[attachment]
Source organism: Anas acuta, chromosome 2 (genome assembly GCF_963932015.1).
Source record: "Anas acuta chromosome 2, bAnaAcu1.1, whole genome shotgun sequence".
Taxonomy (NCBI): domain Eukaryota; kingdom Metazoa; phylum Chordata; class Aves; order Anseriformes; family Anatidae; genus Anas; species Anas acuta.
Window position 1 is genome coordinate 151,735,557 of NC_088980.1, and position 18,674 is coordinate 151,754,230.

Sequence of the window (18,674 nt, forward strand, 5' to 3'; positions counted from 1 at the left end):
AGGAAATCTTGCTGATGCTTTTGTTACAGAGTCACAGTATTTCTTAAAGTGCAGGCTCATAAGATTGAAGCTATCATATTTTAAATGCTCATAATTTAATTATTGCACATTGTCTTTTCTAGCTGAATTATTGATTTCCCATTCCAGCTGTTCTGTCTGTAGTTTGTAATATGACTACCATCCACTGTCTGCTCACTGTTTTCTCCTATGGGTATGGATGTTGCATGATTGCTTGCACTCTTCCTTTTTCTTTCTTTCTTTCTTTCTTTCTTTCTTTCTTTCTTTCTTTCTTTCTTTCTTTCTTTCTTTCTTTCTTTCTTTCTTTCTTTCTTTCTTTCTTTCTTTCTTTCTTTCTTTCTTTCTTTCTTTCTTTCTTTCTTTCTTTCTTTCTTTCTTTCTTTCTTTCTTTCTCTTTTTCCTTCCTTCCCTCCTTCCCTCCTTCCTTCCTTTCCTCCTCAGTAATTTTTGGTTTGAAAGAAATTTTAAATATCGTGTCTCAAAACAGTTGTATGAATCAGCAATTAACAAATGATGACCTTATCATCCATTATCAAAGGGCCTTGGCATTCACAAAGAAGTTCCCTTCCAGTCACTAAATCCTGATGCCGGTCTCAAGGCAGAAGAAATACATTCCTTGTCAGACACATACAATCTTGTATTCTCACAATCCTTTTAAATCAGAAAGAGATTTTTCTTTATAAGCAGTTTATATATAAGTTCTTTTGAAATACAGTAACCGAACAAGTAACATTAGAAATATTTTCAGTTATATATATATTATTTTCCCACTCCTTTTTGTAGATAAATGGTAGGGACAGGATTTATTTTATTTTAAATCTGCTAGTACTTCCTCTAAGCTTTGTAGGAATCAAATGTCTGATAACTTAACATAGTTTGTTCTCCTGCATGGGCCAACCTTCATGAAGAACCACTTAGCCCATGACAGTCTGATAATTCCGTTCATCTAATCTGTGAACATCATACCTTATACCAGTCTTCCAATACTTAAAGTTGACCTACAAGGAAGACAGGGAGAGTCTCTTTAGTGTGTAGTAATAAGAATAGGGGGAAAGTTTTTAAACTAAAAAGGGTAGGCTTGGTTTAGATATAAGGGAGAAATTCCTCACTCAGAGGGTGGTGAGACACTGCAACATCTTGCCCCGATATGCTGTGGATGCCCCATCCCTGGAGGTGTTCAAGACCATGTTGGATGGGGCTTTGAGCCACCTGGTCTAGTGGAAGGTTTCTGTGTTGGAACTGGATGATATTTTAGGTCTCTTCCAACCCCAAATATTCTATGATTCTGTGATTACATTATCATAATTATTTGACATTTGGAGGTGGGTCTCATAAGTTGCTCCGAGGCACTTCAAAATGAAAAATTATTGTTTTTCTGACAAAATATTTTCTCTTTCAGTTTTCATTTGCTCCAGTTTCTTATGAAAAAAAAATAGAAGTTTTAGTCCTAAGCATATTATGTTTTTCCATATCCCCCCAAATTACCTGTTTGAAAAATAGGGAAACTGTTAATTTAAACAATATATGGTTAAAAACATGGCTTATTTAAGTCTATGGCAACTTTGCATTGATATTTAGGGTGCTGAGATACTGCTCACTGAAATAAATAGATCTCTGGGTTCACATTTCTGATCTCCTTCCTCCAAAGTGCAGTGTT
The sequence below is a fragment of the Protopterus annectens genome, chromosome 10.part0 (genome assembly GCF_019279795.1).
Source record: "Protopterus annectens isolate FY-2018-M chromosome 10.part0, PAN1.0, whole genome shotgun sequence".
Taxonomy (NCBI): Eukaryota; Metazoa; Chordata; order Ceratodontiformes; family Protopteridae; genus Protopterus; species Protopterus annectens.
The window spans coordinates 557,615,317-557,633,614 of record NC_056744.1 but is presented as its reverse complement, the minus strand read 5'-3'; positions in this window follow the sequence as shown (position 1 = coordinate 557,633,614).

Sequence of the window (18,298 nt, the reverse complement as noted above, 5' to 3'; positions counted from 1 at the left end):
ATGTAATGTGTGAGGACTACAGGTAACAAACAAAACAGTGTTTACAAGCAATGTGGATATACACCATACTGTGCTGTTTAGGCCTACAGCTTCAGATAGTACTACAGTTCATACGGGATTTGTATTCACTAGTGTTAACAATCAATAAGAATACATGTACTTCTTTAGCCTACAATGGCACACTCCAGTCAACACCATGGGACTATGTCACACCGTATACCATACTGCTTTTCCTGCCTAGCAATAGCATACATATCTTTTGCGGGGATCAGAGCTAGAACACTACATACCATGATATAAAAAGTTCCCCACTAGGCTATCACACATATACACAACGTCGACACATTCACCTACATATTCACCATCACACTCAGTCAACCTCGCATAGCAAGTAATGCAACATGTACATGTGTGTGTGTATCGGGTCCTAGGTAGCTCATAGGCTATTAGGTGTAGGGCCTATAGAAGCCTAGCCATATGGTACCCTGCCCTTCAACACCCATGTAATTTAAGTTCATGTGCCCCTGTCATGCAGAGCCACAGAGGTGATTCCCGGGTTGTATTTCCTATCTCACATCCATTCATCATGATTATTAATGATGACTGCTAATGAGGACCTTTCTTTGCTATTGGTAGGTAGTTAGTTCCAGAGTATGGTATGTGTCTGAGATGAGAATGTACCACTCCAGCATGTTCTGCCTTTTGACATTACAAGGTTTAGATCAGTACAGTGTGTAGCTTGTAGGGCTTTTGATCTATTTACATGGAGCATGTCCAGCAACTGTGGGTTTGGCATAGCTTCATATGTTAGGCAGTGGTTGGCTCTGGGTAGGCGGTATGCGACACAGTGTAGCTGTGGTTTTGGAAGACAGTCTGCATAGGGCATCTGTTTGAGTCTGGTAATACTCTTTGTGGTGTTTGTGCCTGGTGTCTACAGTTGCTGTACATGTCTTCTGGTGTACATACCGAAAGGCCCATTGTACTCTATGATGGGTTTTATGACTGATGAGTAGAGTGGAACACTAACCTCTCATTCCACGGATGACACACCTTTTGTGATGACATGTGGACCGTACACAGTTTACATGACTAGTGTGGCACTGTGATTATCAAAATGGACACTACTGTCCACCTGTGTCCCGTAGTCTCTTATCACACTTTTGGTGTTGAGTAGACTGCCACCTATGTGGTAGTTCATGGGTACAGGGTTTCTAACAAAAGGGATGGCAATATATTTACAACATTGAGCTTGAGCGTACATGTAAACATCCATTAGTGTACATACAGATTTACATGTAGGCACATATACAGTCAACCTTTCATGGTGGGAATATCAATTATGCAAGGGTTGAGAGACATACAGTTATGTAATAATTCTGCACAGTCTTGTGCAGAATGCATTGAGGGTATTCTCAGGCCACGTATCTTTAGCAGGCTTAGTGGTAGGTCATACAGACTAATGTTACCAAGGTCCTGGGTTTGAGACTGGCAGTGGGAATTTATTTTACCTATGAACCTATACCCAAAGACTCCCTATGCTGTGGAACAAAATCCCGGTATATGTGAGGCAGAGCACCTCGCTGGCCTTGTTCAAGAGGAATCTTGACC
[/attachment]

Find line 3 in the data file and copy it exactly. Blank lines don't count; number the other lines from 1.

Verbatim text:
Taxonomy (NCBI): domain Eukaryota; kingdom Metazoa; phylum Chordata; class Aves; order Anseriformes; family Anatidae; genus Anas; species Anas acuta.